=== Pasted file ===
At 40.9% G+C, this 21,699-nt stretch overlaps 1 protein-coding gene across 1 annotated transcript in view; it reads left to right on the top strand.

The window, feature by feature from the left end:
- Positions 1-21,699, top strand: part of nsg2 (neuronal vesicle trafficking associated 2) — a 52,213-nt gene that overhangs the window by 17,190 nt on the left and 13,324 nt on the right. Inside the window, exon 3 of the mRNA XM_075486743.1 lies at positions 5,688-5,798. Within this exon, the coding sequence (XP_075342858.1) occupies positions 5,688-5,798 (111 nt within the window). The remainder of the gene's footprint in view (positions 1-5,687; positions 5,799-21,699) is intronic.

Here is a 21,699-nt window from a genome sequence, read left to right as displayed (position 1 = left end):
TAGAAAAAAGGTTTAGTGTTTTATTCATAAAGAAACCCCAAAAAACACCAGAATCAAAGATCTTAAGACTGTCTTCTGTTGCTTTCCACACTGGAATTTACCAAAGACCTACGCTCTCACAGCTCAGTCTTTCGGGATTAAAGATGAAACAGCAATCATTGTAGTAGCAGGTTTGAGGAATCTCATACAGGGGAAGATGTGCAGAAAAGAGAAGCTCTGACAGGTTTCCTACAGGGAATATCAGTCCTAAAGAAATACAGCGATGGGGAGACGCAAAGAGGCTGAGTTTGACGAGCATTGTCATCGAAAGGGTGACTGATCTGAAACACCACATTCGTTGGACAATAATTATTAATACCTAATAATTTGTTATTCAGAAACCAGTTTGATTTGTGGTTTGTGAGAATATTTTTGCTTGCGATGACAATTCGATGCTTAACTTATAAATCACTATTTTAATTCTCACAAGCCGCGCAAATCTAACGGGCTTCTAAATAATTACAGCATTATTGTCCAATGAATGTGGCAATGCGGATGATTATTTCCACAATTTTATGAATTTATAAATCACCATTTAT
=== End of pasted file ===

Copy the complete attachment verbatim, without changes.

At 40.9% G+C, this 21,699-nt stretch overlaps 1 protein-coding gene across 1 annotated transcript in view; it reads left to right on the top strand.

The window, feature by feature from the left end:
- Positions 1-21,699, top strand: part of nsg2 (neuronal vesicle trafficking associated 2) — a 52,213-nt gene that overhangs the window by 17,190 nt on the left and 13,324 nt on the right. Inside the window, exon 3 of the mRNA XM_075486743.1 lies at positions 5,688-5,798. Within this exon, the coding sequence (XP_075342858.1) occupies positions 5,688-5,798 (111 nt within the window). The remainder of the gene's footprint in view (positions 1-5,687; positions 5,799-21,699) is intronic.

Here is a 21,699-nt window from a genome sequence, read left to right as displayed (position 1 = left end):
TAGAAAAAAGGTTTAGTGTTTTATTCATAAAGAAACCCCAAAAAACACCAGAATCAAAGATCTTAAGACTGTCTTCTGTTGCTTTCCACACTGGAATTTACCAAAGACCTACGCTCTCACAGCTCAGTCTTTCGGGATTAAAGATGAAACAGCAATCATTGTAGTAGCAGGTTTGAGGAATCTCATACAGGGGAAGATGTGCAGAAAAGAGAAGCTCTGACAGGTTTCCTACAGGGAATATCAGTCCTAAAGAAATACAGCGATGGGGAGACGCAAAGAGGCTGAGTTTGACGAGCATTGTCATCGAAAGGGTGACTGATCTGAAACACCACATTCGTTGGACAATAATTATTAATACCTAATAATTTGTTATTCAGAAACCAGTTTGATTTGTGGTTTGTGAGAATATTTTTGCTTGCGATGACAATTCGATGCTTAACTTATAAATCACTATTTTAATTCTCACAAGCCGCGCAAATCTAACGGGCTTCTAAATAATTACAGCATTATTGTCCAATGAATGTGGCAATGCGGATGATTATTTCCACAATTTTATGAATTTATAAATCACCATTTAT